A usual working week for people aged 20-64 in Cyprus averages 39.5 hours, above the EU average of 37.5 hours, according to Eurostat data.
There were significant differences in working hours among EU states regarding average working hours per usual week.
The longest working weeks were recorded in Greece (41.0), Poland (40.4), Romania and Bulgaria (40.2 both).
By contrast, the Netherlands had the shortest working week (33.2 hours), followed by Germany (35.3) and Denmark (35.4).
In the EU, in 2022, 5.4% of employed people worked less than 20 hours per week, and 7.6% had an average usual working week of 50 hours or over.
The largest share (46.8%) at the EU level was for those with an average working week of 40 to 44 hours, followed by those who worked 35 to 39 hours (21.5%).
Much smaller shares of employed people worked on average per week from 20 to 24 hours (5.1%), 25 to 29 hours (2.9%), 30 to 34 hours (5.8%) and 45 to 49 hours (5.0%).
The largest share in most EU states (22 countries) was for people with an average working week of 40 to 44 hours.
This share exceeded 50% in 17 EU countries and reached over 80% in Bulgaria, Romania, Latvia, Lithuania, Hungary, Slovenia and Poland.
In Denmark, France, Finland, Belgium and Ireland, the largest group was those who worked on average 35 to 39 hours per week, with the share of these people in Denmark exceeding 50%.
Looking at people who had the longest working week (50 hours or more), the largest shares were found in Greece (13.2%) and France (10.4%).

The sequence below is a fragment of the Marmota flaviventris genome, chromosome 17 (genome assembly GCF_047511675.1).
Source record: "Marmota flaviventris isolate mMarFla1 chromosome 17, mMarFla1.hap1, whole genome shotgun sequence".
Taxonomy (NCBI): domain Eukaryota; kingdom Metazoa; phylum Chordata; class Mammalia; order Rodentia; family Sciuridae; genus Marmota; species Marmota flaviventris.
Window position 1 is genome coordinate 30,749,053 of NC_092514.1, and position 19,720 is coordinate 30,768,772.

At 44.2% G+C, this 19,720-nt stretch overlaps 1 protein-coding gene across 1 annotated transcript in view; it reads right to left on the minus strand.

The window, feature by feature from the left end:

By contrast, 45.6% of the employed people in the Netherlands worked less than 35 hours per week, while 23.2% worked less than 25 hours.
The average working week for full-time workers in the EU ranged from 38.8 hours in Finland to 42.7 hours in Greece.
However, Serbia (44 hours), Switzerland (43.4 hours), and Iceland (42.8) exceeded Greece with longer working weeks for full-time workers.
The longest working week for part-time workers was recorded in Sweden, with 26.4 hours and in Romania, with 26.2 hours, while the shortest was recorded in Portugal, with 18.6 hours.
Male full-time workers had longer working weeks than their female counterparts in all countries.
The most significant difference among the EU countries was in Ireland and the Netherlands, with a 4.0 and 3.7 hours gap between the working weeks of male and female full-time workers.
The pattern by sex is not the same for part-time workers: women had longer working weeks in most countries.
Denmark stood out with the largest difference in the length of the average working week between male and female part-time workers (17.9 versus 21.9 hours, respectively).
Last year, people employed in the ‘agriculture, forestry and fishing’ sector spent the most hours at work – 42.8 hours on average per week.
They were followed by those working in ‘construction’ (40.5 hours), ‘activities of extraterritorial organisations and bodies’ (40.2) and ‘mining and quarrying’ (40.1).
By contrast, workers in ‘activities of households as employers’ (26.3 hours), ‘education’ (33.7 hours) and ‘arts, entertainment and recreation’ (34.5) had the shortest average working weeks.
Average usual weekly hours are the hours usually worked per week in the main job, including extra hours, either paid or unpaid, but excludes the travel time between home and workplace, main meal breaks, education and non-job related training.